This week, New York’s new surcharging law went into effect, replacing the prior surcharge ban which had been attacked at the U.S. Supreme Court (as discussed here). The old law was simply a wholesale ban on credit card surcharges, although since being reinterpreted by the New York Court of Appeals in 2018, it has not been enforced categorically. The new statutory language appears to be an attempt to codify the Court of Appeals’ interpretation under which surcharge programs are
Continue Reading Sweeping Changes to Surcharging Practices in New York

On January 19, 2021, several federal banking regulators including FinCEN, the Federal Reserve, the FDIC, NCUA, and the OCC jointly issued answers to several frequently asked questions (FAQs) regarding suspicious activity reports (SARs) and other anti-money laundering (AML) considerations for financial institutions covered by SAR rules.  As used below, the term “financial institution” includes money services businesses.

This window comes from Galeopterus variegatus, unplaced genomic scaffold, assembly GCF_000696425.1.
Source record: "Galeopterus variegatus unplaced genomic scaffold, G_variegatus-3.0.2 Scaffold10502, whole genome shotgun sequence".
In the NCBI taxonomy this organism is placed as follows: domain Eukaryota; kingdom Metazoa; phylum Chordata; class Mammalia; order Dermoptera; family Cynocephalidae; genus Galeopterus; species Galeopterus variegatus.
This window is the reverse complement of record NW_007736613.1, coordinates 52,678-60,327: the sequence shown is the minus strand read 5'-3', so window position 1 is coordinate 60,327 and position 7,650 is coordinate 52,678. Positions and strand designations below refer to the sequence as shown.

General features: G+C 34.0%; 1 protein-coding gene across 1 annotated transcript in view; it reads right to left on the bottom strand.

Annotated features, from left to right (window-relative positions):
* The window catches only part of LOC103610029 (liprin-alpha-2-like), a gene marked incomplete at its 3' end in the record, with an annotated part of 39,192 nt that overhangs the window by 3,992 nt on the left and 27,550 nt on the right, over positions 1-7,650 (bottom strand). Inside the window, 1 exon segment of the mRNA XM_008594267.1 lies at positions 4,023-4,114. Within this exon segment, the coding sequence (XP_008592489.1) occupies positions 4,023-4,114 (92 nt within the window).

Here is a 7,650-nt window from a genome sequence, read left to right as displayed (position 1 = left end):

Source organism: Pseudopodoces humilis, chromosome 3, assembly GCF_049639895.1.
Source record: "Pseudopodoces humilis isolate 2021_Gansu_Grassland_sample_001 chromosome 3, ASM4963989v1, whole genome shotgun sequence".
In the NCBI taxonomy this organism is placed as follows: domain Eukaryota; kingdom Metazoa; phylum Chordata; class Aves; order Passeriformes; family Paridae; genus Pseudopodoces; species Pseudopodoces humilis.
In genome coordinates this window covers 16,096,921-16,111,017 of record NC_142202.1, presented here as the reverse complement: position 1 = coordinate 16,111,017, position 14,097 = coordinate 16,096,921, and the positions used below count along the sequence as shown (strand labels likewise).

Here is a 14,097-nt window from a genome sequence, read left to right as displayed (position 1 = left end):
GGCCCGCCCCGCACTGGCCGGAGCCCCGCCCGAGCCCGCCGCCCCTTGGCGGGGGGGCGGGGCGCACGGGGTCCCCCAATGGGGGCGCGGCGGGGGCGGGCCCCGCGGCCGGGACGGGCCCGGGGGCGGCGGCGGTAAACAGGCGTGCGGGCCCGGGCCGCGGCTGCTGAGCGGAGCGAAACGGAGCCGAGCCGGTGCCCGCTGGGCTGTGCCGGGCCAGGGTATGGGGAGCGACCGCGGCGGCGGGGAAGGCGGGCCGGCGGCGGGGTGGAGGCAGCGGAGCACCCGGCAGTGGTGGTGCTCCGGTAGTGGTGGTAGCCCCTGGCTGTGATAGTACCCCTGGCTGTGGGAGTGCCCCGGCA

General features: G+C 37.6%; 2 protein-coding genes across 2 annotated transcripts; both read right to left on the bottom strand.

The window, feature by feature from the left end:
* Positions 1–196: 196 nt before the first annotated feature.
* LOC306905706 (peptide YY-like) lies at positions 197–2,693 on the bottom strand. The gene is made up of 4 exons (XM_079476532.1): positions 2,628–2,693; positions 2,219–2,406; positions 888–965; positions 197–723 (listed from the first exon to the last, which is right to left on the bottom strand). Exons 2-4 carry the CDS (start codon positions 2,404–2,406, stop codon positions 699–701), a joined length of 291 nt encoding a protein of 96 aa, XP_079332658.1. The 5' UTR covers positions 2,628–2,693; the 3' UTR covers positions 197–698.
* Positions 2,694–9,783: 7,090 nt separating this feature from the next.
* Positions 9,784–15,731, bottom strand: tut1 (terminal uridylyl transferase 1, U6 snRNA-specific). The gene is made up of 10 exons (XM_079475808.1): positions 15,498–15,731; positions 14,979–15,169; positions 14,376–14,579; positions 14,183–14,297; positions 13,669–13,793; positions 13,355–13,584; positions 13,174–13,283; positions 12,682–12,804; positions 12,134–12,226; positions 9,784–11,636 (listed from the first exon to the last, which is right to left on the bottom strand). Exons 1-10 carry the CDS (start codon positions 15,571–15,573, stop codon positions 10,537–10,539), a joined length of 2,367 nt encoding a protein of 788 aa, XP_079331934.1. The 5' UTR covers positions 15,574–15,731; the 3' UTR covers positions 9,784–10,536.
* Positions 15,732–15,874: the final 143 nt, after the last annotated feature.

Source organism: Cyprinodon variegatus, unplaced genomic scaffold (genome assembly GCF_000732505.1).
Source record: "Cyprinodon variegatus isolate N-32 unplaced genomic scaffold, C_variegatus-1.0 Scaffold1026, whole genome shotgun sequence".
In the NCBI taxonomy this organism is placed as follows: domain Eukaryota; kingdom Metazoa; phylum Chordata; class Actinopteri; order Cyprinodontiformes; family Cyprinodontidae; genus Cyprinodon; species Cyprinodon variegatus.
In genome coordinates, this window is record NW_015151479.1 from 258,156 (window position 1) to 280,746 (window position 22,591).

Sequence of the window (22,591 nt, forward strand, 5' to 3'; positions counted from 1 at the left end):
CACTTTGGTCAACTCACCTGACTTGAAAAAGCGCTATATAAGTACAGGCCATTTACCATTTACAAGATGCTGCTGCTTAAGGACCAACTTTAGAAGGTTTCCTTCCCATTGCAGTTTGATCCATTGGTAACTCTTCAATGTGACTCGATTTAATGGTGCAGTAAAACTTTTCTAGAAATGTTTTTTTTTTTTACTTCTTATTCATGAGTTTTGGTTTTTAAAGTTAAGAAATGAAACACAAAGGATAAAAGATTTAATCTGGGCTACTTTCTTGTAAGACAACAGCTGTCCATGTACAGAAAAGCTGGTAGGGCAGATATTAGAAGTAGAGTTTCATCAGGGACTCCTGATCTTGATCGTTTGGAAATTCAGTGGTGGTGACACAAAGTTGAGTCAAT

Importantly, the FAQs do not alter existing BSA/AML legal or regulatory requirements, nor do they establish new supervisory expectations.  Instead, they are intended to clarify the regulatory requirements related to SARs to assist financial institutions with their compliance obligations.
Continue Reading New Joint Regulatory FAQs Regarding Suspicious Activity Reporting and other AML Considerations

In light of the significant increase in chargebacks resulting from COVID-19, Visa, Mastercard and American Express recently issued guidance to assist acquirers, issuers, and merchants in navigating the dispute process. Below is a summary of that guidance. Visa On March 27, 2020, Visa released a bulletin titled “Managing Disputes Through COVID-19: Programs, Best Practices and FAQs to Help Clients” in which it provides guidance about managing and responding to disputes as a result of COVID-19.
Continue Reading Card Brand Guidance for Managing COVID-19 Related Chargebacks